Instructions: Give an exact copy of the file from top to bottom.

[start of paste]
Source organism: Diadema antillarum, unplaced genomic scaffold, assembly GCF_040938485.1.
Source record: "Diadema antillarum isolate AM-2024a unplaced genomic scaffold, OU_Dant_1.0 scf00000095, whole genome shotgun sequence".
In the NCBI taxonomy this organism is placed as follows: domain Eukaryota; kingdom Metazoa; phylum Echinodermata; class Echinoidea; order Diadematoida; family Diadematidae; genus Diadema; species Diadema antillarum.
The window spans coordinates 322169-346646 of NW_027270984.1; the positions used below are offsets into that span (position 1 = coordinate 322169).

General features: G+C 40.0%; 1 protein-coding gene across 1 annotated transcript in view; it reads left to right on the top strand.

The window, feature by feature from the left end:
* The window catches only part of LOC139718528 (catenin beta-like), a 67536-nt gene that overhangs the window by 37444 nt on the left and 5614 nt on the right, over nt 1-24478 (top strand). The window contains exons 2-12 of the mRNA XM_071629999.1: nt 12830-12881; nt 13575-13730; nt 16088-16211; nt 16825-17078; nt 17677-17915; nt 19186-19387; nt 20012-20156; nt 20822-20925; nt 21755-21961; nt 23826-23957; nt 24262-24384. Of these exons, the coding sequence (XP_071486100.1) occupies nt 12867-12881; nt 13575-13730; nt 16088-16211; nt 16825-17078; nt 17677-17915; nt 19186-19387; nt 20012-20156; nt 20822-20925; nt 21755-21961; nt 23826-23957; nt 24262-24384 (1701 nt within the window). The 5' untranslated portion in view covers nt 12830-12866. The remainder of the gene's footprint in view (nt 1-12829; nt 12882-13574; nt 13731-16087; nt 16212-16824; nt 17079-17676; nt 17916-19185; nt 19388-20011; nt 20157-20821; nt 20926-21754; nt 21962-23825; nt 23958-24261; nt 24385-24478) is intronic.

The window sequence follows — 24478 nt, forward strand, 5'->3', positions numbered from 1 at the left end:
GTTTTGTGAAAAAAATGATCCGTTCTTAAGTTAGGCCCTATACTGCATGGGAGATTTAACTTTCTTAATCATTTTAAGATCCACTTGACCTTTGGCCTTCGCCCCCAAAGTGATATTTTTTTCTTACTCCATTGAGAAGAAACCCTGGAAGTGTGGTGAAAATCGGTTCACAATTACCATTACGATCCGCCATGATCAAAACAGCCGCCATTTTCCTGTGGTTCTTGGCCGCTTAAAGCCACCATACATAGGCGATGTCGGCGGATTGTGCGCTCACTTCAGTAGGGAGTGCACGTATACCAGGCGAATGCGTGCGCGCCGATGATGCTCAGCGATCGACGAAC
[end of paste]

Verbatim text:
Source organism: Diadema antillarum, unplaced genomic scaffold, assembly GCF_040938485.1.
Source record: "Diadema antillarum isolate AM-2024a unplaced genomic scaffold, OU_Dant_1.0 scf00000095, whole genome shotgun sequence".
In the NCBI taxonomy this organism is placed as follows: domain Eukaryota; kingdom Metazoa; phylum Echinodermata; class Echinoidea; order Diadematoida; family Diadematidae; genus Diadema; species Diadema antillarum.
The window spans coordinates 322169-346646 of NW_027270984.1; the positions used below are offsets into that span (position 1 = coordinate 322169).

General features: G+C 40.0%; 1 protein-coding gene across 1 annotated transcript in view; it reads left to right on the top strand.

The window, feature by feature from the left end:
* The window catches only part of LOC139718528 (catenin beta-like), a 67536-nt gene that overhangs the window by 37444 nt on the left and 5614 nt on the right, over nt 1-24478 (top strand). The window contains exons 2-12 of the mRNA XM_071629999.1: nt 12830-12881; nt 13575-13730; nt 16088-16211; nt 16825-17078; nt 17677-17915; nt 19186-19387; nt 20012-20156; nt 20822-20925; nt 21755-21961; nt 23826-23957; nt 24262-24384. Of these exons, the coding sequence (XP_071486100.1) occupies nt 12867-12881; nt 13575-13730; nt 16088-16211; nt 16825-17078; nt 17677-17915; nt 19186-19387; nt 20012-20156; nt 20822-20925; nt 21755-21961; nt 23826-23957; nt 24262-24384 (1701 nt within the window). The 5' untranslated portion in view covers nt 12830-12866. The remainder of the gene's footprint in view (nt 1-12829; nt 12882-13574; nt 13731-16087; nt 16212-16824; nt 17079-17676; nt 17916-19185; nt 19388-20011; nt 20157-20821; nt 20926-21754; nt 21962-23825; nt 23958-24261; nt 24385-24478) is intronic.

The window sequence follows — 24478 nt, forward strand, 5'->3', positions numbered from 1 at the left end:
GTTTTGTGAAAAAAATGATCCGTTCTTAAGTTAGGCCCTATACTGCATGGGAGATTTAACTTTCTTAATCATTTTAAGATCCACTTGACCTTTGGCCTTCGCCCCCAAAGTGATATTTTTTTCTTACTCCATTGAGAAGAAACCCTGGAAGTGTGGTGAAAATCGGTTCACAATTACCATTACGATCCGCCATGATCAAAACAGCCGCCATTTTCCTGTGGTTCTTGGCCGCTTAAAGCCACCATACATAGGCGATGTCGGCGGATTGTGCGCTCACTTCAGTAGGGAGTGCACGTATACCAGGCGAATGCGTGCGCGCCGATGATGCTCAGCGATCGACGAAC